NYC's Met Breuer Gets Psychedelic With "Delirious: Art at the Limits of Reason"

Writer Samuel Beckett examined the bleaker parts of life. His work informed the selection of pieces for “Delirious: Art at the Limits of Reason, 1950-1980,” at the Upper East Side’s Met Breuer through January 14.

Ana Mendieta (1948–1985), Untitled (Glass on Body Imprints—Face), 1972. Gelatin silver print. Courtesy of the Princeton University Art Museum and Art Resource.

The exhibition examines what was created in the era’s unstable circumstances: the perceived governmental irrationality around the world coinciding with the rise of psychedelic drug use. Bruce Nauman’s verbal wall sculpture erratically flashes its neon lights, Paul Thek’s tidy yellow acrylic box contains a grotesque sculpture, and Ana Mendieta’s gelatin silver print distorts a woman’s face.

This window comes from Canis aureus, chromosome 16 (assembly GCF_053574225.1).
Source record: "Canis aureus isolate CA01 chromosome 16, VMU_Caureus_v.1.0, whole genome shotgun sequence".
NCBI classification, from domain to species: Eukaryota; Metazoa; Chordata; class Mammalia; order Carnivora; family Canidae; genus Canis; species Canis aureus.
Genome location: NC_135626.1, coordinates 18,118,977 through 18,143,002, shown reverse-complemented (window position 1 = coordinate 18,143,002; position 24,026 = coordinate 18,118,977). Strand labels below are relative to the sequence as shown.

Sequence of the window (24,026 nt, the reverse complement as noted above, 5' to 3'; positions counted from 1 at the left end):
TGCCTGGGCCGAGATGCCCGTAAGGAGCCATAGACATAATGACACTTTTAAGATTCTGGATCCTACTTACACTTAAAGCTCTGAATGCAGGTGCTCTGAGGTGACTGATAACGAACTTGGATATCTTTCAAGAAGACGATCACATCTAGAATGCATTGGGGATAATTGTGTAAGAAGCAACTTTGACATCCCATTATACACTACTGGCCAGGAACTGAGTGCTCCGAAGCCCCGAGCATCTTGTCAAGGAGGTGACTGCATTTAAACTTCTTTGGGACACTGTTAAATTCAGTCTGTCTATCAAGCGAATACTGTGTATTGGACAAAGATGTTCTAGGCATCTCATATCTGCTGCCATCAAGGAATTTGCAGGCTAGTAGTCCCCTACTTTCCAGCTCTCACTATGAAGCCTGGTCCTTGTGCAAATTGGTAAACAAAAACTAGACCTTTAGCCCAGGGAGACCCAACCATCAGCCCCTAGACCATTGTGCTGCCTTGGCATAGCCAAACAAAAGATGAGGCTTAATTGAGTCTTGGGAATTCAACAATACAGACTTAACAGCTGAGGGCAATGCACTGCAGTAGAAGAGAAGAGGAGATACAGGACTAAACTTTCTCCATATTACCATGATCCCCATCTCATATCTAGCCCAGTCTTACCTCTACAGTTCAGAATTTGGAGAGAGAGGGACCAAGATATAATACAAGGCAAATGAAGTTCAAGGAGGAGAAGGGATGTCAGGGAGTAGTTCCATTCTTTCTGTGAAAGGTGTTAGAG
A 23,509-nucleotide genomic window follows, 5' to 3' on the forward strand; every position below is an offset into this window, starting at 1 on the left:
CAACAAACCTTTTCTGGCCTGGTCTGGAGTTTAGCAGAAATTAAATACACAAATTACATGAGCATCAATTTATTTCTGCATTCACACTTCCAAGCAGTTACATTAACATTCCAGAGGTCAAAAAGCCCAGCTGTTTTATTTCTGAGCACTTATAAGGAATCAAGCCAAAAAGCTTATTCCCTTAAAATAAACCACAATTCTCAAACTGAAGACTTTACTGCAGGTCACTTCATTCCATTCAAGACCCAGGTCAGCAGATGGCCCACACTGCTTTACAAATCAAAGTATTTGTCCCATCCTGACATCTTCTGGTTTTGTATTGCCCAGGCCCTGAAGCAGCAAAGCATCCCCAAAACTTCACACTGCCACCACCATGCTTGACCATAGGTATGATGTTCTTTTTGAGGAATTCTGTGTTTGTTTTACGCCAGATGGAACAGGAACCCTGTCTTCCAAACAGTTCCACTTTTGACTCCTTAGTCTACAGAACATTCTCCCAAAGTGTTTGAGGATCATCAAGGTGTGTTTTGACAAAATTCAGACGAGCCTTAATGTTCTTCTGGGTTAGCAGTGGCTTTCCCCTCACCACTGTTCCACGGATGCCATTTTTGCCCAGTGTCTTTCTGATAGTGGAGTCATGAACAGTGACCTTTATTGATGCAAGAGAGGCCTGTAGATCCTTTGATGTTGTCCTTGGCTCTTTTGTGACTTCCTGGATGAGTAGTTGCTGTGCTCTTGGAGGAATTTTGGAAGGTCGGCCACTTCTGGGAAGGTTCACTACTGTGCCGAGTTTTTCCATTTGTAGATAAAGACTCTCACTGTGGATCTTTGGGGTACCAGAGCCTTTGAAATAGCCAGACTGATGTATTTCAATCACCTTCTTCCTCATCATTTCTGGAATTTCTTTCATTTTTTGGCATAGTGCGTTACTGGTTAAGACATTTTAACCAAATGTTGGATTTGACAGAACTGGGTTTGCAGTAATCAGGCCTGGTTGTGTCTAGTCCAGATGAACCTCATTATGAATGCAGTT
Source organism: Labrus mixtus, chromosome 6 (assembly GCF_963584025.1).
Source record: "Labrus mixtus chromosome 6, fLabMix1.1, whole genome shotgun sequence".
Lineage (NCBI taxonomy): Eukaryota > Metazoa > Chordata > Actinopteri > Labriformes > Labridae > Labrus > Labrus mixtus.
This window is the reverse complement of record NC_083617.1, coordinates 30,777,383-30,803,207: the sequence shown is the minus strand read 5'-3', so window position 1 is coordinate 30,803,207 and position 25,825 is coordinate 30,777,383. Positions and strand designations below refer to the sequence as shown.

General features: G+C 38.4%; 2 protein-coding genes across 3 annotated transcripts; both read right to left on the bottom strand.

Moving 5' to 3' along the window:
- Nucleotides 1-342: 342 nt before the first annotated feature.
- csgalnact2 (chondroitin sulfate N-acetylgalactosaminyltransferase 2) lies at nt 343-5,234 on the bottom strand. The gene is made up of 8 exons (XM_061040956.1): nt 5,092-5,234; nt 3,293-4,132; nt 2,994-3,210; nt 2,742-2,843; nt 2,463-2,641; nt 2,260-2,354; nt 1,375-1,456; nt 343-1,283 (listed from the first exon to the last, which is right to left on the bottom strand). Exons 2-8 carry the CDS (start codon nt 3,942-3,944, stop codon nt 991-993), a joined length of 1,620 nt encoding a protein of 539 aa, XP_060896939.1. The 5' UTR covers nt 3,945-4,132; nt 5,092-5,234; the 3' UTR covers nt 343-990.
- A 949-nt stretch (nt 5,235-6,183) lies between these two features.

Paul Thek (American, 19331988), Untitled from the series Technological Reliquaries, 1966, in wax, paint, polymer resin, nylon monofilament, wire, plaster, plywood, melamine laminate, rhodium-plated bronze, and acrylic. Courtesy of the Estate of George Paul Thek and Alexander and Bonin, New York.
Mira Schendel (Brazilian, 19191988), Graphic Object (Objeto grafico), 1973. Letterset on paper and acrylic laminate. Courtesy of the Metropolitan Museum of Art.
Bruce Nauman (American, born 1941), Human Nature/Life Death, 1983. Neon tubing with clear glass tubing suspension frames. Courtesy of the Artists Rights Society (ARS), New York, the Art Institute of Chicago, and Art Resource.
Robert Smithson (American, 1938–1973), Three Mirror Vortex, 1965. Stainless steel and mirrors. Courtesy of the Metropolitan Museum of Art.

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